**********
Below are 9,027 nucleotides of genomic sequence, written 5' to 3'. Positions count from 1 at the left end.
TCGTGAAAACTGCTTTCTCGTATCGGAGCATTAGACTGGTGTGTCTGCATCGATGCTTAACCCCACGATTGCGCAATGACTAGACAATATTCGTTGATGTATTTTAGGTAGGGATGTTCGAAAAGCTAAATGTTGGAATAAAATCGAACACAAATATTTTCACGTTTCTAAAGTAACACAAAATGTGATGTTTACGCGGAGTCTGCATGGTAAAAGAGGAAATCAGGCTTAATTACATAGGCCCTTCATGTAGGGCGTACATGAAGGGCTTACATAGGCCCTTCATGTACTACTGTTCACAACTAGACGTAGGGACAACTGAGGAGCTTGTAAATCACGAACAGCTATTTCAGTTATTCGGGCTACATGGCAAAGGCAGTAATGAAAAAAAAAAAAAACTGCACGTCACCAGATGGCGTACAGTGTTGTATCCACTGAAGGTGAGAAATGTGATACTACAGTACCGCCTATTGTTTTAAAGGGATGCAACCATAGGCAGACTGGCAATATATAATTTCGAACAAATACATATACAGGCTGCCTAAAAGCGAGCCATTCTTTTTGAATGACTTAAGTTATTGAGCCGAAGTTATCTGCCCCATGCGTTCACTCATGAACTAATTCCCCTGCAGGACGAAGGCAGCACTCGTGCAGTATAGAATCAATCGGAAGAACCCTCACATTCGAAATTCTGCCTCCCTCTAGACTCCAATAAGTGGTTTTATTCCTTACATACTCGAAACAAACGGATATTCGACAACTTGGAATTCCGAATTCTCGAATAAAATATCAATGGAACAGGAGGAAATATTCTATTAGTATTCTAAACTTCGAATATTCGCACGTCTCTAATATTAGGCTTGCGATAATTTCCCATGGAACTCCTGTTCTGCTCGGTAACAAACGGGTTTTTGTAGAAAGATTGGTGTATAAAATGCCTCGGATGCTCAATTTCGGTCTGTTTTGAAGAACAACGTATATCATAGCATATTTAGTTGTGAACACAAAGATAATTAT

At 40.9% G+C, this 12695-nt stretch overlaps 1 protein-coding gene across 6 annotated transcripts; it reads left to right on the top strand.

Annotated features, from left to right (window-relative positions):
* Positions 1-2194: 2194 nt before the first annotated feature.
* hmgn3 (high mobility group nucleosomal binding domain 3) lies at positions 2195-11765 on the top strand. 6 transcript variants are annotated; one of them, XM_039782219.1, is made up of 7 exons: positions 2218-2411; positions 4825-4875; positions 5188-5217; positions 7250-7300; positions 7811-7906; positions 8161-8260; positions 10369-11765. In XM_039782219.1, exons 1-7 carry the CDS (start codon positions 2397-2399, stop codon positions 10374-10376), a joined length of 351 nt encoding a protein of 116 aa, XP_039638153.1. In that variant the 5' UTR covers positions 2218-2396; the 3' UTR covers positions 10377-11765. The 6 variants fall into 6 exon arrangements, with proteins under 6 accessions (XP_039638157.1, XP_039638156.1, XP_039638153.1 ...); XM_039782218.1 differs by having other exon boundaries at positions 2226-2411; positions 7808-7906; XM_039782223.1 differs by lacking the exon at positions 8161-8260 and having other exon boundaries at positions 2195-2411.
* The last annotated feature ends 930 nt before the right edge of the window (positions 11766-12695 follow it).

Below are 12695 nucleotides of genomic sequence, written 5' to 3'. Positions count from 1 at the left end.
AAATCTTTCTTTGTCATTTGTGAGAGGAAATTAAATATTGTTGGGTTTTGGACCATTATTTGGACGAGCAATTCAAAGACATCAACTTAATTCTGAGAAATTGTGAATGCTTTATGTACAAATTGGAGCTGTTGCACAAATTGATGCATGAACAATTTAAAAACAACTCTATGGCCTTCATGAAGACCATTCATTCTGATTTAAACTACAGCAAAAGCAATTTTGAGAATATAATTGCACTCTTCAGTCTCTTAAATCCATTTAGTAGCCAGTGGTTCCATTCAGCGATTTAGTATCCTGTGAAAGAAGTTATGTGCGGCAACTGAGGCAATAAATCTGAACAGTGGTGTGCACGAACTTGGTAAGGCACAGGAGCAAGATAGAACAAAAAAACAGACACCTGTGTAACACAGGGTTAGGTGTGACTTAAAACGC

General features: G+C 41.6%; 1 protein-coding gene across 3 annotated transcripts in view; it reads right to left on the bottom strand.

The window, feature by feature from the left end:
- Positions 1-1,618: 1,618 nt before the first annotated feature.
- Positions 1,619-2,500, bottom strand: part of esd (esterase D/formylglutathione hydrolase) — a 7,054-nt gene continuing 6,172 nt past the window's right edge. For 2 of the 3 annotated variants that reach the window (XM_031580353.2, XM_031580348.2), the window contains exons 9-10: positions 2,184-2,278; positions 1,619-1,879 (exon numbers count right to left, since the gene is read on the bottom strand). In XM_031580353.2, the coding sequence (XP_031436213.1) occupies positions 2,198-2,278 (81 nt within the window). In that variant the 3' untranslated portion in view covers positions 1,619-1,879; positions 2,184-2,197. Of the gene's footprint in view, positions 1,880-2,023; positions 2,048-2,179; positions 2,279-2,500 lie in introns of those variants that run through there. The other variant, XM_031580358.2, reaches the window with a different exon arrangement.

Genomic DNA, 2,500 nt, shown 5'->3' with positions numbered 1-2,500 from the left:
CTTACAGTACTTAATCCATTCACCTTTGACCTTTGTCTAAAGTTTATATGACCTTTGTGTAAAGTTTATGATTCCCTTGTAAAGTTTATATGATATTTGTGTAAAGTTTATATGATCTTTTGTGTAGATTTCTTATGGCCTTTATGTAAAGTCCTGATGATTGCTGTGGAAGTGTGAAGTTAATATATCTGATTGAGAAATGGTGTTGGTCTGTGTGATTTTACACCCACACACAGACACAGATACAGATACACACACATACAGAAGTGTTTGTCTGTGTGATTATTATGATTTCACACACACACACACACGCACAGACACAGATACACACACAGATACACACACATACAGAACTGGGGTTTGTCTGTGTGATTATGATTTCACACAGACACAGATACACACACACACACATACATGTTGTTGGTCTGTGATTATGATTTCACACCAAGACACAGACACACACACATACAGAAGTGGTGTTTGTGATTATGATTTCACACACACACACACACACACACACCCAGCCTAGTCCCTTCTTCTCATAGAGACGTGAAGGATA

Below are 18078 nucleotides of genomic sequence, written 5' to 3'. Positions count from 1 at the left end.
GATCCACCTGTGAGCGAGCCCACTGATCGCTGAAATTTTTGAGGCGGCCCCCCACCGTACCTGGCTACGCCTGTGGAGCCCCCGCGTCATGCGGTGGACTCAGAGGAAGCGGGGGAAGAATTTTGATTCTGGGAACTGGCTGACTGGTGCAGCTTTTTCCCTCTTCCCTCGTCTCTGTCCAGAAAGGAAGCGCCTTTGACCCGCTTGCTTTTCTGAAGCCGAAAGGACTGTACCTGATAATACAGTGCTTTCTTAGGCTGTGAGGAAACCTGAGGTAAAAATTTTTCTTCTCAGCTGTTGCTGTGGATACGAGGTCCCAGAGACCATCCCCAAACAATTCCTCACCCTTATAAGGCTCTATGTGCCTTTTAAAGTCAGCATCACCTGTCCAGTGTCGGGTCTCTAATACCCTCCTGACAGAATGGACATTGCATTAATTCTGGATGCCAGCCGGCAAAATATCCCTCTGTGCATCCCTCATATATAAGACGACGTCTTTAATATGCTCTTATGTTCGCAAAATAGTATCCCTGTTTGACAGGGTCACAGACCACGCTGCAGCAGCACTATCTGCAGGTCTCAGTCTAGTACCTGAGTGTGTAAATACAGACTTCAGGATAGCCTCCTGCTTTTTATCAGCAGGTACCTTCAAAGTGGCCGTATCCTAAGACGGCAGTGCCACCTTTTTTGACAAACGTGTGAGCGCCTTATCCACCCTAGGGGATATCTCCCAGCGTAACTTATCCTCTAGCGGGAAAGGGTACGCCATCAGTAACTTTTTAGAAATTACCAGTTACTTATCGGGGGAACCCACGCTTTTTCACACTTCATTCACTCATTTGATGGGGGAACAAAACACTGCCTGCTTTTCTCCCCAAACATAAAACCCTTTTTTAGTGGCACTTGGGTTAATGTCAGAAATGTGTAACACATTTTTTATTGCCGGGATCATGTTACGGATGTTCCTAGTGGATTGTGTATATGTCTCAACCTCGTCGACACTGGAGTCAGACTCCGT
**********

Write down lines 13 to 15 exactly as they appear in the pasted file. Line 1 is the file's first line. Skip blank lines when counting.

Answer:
- Positions 1,619-2,500, bottom strand: part of esd (esterase D/formylglutathione hydrolase) — a 7,054-nt gene continuing 6,172 nt past the window's right edge. For 2 of the 3 annotated variants that reach the window (XM_031580353.2, XM_031580348.2), the window contains exons 9-10: positions 2,184-2,278; positions 1,619-1,879 (exon numbers count right to left, since the gene is read on the bottom strand). In XM_031580353.2, the coding sequence (XP_031436213.1) occupies positions 2,198-2,278 (81 nt within the window). In that variant the 3' untranslated portion in view covers positions 1,619-1,879; positions 2,184-2,197. Of the gene's footprint in view, positions 1,880-2,023; positions 2,048-2,179; positions 2,279-2,500 lie in introns of those variants that run through there. The other variant, XM_031580358.2, reaches the window with a different exon arrangement.

Genomic DNA, 2,500 nt, shown 5'->3' with positions numbered 1-2,500 from the left:
CTTACAGTACTTAATCCATTCACCTTTGACCTTTGTCTAAAGTTTATATGACCTTTGTGTAAAGTTTATGATTCCCTTGTAAAGTTTATATGATATTTGTGTAAAGTTTATATGATCTTTTGTGTAGATTTCTTATGGCCTTTATGTAAAGTCCTGATGATTGCTGTGGAAGTGTGAAGTTAATATATCTGATTGAGAAATGGTGTTGGTCTGTGTGATTTTACACCCACACACAGACACAGATACAGATACACACACATACAGAAGTGTTTGTCTGTGTGATTATTATGATTTCACACACACACACACACGCACAGACACAGATACACACACAGATACACACACATACAGAACTGGGGTTTGTCTGTGTGATTATGATTTCACACAGACACAGATACACACACACACACATACATGTTGTTGGTCTGTGATTATGATTTCACACCAAGACACAGACACACACACATACAGAAGTGGTGTTTGTGATTATGATTTCACACACACACACACACACACACACCCAGCCTAGTCCCTTCTTCTCATAGAGACGTGAAGGATA